FORUT supports a project run by the Ministry of the Interior in Malawi to raise awareness about substance abuse and how this increases the risk of HIV infection. The main sponsor is the National AIDS Commission in Malawi, and the project includes awareness and activities on drugs and alcohol as risk factors for the spread of HIV infection and development of AIDS. The main activities of the project are organising information and debate meetings in the villages around the capital Lilongwe. Two famous comedians have created a street theatre about drugs, alcohol and HIV / AIDS, which is played at marketplaces and other public places. During and after the show there are debates and information about substance abuse and AIDS. The spectators are challenged to share opinions and ask questions, and from this facts and information are distributed through posters, brochures, etc.
The programme in Zambia is focused on alcohol and political lobbying on a national level. Substance abuse is closely linked with gender issues such as violence against women and children and represents a health risk through increased risk of HIV/AIDS infections.
Through our partners we have the opportunity to work at the grassroots level and to engage in political lobbying to create change and new national alcohol policy.
The particular lack of enforcement of existing alcohol laws with regards to outlets, opening hours and age limits is an area of focus for us. To our knowledge is it possible to buy alcohol at all times in both small and large outlets, breaking many laws in the process.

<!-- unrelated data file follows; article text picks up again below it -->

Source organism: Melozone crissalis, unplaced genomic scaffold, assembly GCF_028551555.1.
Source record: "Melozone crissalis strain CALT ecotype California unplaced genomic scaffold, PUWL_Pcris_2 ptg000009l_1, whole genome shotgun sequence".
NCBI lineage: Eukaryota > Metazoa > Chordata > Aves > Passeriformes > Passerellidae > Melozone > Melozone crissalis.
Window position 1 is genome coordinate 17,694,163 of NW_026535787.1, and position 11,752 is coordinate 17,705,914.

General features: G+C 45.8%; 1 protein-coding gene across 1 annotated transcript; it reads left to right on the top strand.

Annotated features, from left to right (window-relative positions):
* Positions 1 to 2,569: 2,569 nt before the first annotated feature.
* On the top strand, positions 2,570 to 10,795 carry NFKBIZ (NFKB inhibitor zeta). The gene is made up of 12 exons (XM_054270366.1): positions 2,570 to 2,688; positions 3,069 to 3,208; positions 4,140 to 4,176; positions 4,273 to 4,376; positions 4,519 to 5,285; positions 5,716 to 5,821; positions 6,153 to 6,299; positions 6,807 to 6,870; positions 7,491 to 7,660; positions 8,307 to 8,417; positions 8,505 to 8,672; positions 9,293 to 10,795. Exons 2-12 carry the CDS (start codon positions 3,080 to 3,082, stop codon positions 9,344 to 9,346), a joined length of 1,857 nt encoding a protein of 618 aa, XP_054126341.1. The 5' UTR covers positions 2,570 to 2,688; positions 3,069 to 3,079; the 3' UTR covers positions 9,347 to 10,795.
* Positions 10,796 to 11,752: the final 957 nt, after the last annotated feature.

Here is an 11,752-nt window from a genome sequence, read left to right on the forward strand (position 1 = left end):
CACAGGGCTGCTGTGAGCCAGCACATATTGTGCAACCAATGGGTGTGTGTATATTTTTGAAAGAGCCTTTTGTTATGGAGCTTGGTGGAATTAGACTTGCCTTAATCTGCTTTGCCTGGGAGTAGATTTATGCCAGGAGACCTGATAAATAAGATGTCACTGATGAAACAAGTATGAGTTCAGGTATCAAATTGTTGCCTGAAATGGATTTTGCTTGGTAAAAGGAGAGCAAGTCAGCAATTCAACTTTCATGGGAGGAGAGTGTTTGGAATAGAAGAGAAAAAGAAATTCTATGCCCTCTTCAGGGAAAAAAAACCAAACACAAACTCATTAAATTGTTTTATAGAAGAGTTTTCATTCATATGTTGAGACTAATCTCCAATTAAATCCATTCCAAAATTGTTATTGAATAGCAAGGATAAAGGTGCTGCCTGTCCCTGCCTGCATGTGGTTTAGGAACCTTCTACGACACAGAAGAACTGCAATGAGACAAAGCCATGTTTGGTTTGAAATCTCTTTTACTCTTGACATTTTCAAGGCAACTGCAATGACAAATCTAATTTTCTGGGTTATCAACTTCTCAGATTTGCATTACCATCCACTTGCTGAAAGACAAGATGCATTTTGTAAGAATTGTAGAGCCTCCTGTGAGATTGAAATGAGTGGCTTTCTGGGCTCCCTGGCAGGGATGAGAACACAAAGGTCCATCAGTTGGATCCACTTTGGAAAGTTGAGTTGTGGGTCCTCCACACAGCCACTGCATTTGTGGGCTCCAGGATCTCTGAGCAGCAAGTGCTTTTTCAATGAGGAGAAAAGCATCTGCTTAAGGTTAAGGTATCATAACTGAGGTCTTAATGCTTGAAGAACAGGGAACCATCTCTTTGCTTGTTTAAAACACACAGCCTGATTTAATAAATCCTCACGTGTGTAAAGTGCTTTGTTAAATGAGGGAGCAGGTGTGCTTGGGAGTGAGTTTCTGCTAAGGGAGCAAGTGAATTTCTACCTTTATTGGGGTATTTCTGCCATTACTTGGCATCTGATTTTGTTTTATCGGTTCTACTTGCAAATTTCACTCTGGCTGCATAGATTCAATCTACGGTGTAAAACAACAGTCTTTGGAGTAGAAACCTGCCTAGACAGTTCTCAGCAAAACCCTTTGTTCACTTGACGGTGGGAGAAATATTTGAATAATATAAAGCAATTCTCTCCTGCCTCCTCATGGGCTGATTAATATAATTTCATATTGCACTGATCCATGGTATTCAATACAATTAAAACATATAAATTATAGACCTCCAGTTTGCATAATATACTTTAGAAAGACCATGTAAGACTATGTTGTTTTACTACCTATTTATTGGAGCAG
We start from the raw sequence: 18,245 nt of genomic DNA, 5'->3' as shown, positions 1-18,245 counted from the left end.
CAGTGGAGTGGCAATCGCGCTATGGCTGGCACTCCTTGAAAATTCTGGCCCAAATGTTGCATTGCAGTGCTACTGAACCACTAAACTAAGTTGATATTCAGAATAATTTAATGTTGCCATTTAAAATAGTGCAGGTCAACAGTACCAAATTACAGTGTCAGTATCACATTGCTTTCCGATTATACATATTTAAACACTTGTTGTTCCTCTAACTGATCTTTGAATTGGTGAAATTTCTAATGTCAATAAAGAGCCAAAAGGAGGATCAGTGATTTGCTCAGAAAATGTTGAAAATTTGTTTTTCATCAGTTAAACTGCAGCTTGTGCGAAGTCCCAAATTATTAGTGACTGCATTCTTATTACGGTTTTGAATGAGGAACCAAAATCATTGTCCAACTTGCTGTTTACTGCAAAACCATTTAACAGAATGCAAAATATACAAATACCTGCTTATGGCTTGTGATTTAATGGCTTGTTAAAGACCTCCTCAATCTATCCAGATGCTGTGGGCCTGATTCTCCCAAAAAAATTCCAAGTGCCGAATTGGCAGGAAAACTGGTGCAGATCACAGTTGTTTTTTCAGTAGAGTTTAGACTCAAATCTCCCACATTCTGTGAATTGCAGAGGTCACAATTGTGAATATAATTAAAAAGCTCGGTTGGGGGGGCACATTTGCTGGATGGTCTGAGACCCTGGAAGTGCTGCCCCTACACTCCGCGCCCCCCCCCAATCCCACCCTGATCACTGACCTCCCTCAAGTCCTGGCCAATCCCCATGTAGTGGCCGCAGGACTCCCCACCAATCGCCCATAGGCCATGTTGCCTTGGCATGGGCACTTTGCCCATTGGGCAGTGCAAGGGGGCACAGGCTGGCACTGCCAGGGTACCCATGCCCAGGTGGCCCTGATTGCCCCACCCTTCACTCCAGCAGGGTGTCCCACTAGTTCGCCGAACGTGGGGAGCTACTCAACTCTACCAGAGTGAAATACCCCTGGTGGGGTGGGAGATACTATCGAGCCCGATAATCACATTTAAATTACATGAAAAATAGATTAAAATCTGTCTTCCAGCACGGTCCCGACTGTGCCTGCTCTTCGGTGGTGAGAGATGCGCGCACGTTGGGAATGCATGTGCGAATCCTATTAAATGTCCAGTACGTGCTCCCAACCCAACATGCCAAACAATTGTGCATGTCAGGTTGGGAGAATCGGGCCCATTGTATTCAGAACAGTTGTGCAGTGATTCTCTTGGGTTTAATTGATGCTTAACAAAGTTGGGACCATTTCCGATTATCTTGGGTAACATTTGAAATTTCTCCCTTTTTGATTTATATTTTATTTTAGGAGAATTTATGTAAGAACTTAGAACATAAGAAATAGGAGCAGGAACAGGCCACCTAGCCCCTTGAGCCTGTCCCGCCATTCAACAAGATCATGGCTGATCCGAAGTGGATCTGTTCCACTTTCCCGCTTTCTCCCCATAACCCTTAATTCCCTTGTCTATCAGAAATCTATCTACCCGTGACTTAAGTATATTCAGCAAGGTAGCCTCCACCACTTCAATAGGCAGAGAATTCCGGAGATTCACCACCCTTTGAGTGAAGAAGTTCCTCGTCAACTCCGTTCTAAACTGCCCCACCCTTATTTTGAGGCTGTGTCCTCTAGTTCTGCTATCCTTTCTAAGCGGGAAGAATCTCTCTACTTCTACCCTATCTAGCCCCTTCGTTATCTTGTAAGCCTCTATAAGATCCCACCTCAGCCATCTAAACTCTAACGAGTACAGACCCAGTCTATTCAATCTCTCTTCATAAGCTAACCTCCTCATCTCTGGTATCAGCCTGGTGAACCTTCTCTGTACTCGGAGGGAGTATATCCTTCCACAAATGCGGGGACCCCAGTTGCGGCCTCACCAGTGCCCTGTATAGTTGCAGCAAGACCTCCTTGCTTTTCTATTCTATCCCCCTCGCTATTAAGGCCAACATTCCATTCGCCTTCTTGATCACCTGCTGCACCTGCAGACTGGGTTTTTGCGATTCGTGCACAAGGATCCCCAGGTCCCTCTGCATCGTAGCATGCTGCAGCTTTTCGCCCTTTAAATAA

It is clear that issues with alcohol and alcohol policy are largely ignored by most people and by other NGOs. The reason for this is the lack of knowledge and tools to handle such issues in their areas of responsibility. Various faith-based organisations and community activists focusing on gender equality, youth, child rights, HIV/AIDS, health and poverty have expressed great satisfaction and gratitude that someone is now addressing the role of alcohol as a factor in of many of these social issues. In other words, there is a great deal of interest in FORUT’s work and competence regarding substance abuse.
The work on creating a new alcohol policy has come very far and it is important to support this process. Furthermore, we support individual organisations or projects to contribute to the effective implementation of good alcohol policy. There is a need for more and better research on national alcohol consumption in Zambia. We use experiences from other partner countries to connect the work on reducing the harm of substance abuse to gender equality and masculinity, which in turn can be linked to our targets for reducing HIV/AIDS or violence against women.